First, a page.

A novel methodology (with examples): investigating objects from outside.
Set theory faces two difficulties: formal definitions of sets/subsets are incapable of assessing biophysical issues; formal axiomatic systems are complete/inconsistent or incomplete/consistent, due to the Godel’s theorems. To overtake these problems reminiscent of the old-fashioned principle of individuation, we provide formal treatment/validation/operationalization of a methodological weapon termed “outer approach” (OA). The observer’s attention shifts from the system under evaluation to its surroundings, so that objects are investigated from outside. Subsets become just “holes” devoid of information inside larger sets. Sets are no longer passive containers, rather active structures enabling their content’s examination. Consequences/applications of OA include: a) operationalization of paraconsistent logics, anticipated by unexpected forerunners such as Nicholas od Autrecourt and Richard Avenarius, in terms of advanced truth theories of natural language, anthropic principle and quantum dynamics; b) assessment of Hirschsprung’s disease and embryonic craniocaudal migration in terms of Turing’s spots; c) evaluation of hominids’ social behaviors in terms of evolutionary modifications of facial expression’s musculature; d) treatment of cortical action potentials in terms of collective movements of extracellular currents, leaving apart what happens inside the neurons; e) a critique of Shannon’s information in terms of the Arabic thinkers’ active/potential intellect; f) novel interpretation of medical issues such as the use of oral propranolol in infantile hemangioma. Also, OA provides an outer view of a) humanistic issues such as the enigmatic Celestino of Verona’s letter, Dante Alighieri’s Vth Chant of “Hell” and the puzzling Voynich manuscript; b) historical issues such as Aldo Moro’s death and the Liston/Clay boxing fight. Summarizing, the safest methodology to quantify phenomena is to remove them from our observation and tackle an outer view, since mathematical/logical issues such as selective information deletion and set complement rescue incompleteness/inconsistency of biophysical systems.
Against the Ockham's razor. The Multiple before the One: what if Alain Badiou was right ?
One of the criteria to a strong principle in natural sciences is simplicity. The conventional view holds that the world is provided with natural laws that must be simple. This common-sense approach is a modern rewording of the medieval philosophical/theological concept of the Multiple arising from (and generated by) the One. Humans need to pursue unifying frameworks, classificatory criteria and theories of everything. Still, the fact that our cognitive abilities tend towards simplification and groupings does not necessarily entail that this is the way the world works. Here we ask: what if singularity does not pave the way to multiplicity? How will we be sure if the Ockham’s razor holds in real life? We will show in the sequel that the propensity to reduce to simplicity the relationships among the events leads to misleading interpretations of scientific issues. We are not going to take a full sceptic turn: we will engage in active outreach, suggesting examples from biology and physics to demonstrate how a novel methodological antiunitary approach might help to improve our scientific attitude towards world affairs. We will provide examples from aggregation of SARS-Cov-2 particles, unclassified extinct creatures, pathological brain stiffness. Further, we will describe how antiunitary strategies, plagiarising medieval concepts from William od Ockham and Gregory of Rimini, help to explain novel relational approaches to quantum mechanics and the epistemological role of our mind in building the real world.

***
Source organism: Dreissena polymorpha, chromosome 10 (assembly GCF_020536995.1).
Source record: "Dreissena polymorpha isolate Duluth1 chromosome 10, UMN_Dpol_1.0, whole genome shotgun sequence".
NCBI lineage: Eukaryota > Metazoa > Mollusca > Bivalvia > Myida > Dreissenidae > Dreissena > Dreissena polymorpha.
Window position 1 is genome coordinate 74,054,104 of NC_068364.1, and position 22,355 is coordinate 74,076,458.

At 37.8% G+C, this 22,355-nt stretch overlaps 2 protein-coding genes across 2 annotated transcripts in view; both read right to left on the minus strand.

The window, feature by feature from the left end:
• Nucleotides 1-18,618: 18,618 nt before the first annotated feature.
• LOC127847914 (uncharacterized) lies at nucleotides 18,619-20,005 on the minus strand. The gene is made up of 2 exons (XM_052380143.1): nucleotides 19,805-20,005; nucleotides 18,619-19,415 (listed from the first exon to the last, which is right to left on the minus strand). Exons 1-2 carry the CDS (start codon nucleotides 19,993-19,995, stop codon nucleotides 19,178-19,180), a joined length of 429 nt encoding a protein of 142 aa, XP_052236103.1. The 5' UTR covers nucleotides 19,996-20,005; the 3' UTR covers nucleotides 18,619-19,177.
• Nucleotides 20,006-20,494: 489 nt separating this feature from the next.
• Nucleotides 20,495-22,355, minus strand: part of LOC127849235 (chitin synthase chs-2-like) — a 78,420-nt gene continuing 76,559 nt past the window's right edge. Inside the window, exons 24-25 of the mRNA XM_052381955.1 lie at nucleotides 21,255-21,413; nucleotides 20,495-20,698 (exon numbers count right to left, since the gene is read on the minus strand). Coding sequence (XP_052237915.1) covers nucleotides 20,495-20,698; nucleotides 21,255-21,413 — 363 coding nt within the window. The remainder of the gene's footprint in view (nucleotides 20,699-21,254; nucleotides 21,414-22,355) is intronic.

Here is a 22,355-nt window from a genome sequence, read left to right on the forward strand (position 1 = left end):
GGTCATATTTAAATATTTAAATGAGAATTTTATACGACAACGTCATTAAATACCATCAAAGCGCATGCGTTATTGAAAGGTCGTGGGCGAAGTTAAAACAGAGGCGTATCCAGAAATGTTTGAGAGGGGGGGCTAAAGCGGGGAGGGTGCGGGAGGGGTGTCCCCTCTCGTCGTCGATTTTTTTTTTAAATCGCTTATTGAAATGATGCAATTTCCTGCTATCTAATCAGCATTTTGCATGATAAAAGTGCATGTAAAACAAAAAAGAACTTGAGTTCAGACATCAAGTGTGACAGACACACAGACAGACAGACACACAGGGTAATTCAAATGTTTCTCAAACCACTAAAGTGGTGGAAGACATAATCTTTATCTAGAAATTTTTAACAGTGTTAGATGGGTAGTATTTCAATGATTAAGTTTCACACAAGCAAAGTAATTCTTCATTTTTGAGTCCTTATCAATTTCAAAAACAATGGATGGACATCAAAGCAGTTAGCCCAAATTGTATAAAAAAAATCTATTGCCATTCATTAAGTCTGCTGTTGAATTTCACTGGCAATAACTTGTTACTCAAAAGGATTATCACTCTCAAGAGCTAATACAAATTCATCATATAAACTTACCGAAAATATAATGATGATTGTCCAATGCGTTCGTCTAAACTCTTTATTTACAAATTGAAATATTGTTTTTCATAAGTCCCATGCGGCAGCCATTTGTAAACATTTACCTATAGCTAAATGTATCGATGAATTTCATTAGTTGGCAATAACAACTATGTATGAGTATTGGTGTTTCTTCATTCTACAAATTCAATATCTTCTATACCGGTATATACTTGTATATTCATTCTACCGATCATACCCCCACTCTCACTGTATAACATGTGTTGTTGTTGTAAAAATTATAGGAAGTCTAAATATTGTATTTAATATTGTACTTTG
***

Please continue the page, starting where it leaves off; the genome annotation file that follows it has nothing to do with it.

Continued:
Not just 1 and 0 in logic: historical survey and future scientific developments, including globular sets in neuroscience.
Instead of the conventional 0 and 1 values, bipolar reasoning uses −1, 0, +1 to describe double-sided judgements in which neutral elements are halfway between positive and negative evaluations (e.g., “uncertain” lies between “impossible” and “totally sure”). We discuss the state-of-the-art in bipolar logics and recall two medieval forerunners, i.e., William of Ockham and Nicholas of Autrecourt, who embodied a bipolar mode of thought that is eminently modern. Starting from the trivial observation that “once a wheat sheaf is sealed and tied up, the packed down straws display the same orientation”, we work up a new theory of the bipolar nature of networks, suggesting that orthodromic (i.e., feedforward, bottom-up) projections might be functionally coupled with antidromic (i.e., feedback, top-down) projections via the mathematical apparatus of presheaves/globular sets. When an entrained oscillation such as a neuronal spike propagates from A to B, changes in B might lead to changes in A, providing unexpected antidromic effects. Our account points towards the methodological feasibility of novel neural networks in which message feedback is guaranteed by backpropagation mechanisms endowed in the same feedforward circuits. Bottom-up/top-down transmission at various coarse-grained network levels provides fresh insights in far-flung scientific fields such as object persistence, memory reinforcement, visual recognition, Bayesian inferential circuits and multidimensional activity of the brain. Implying that axonal stimulation by external sources might backpropagate and modify neuronal electric oscillations, our theory also suggests testable previsions concerning the optimal location of transcranial magnetic stimulation's coils in patients affected by drug-resistant epilepsy.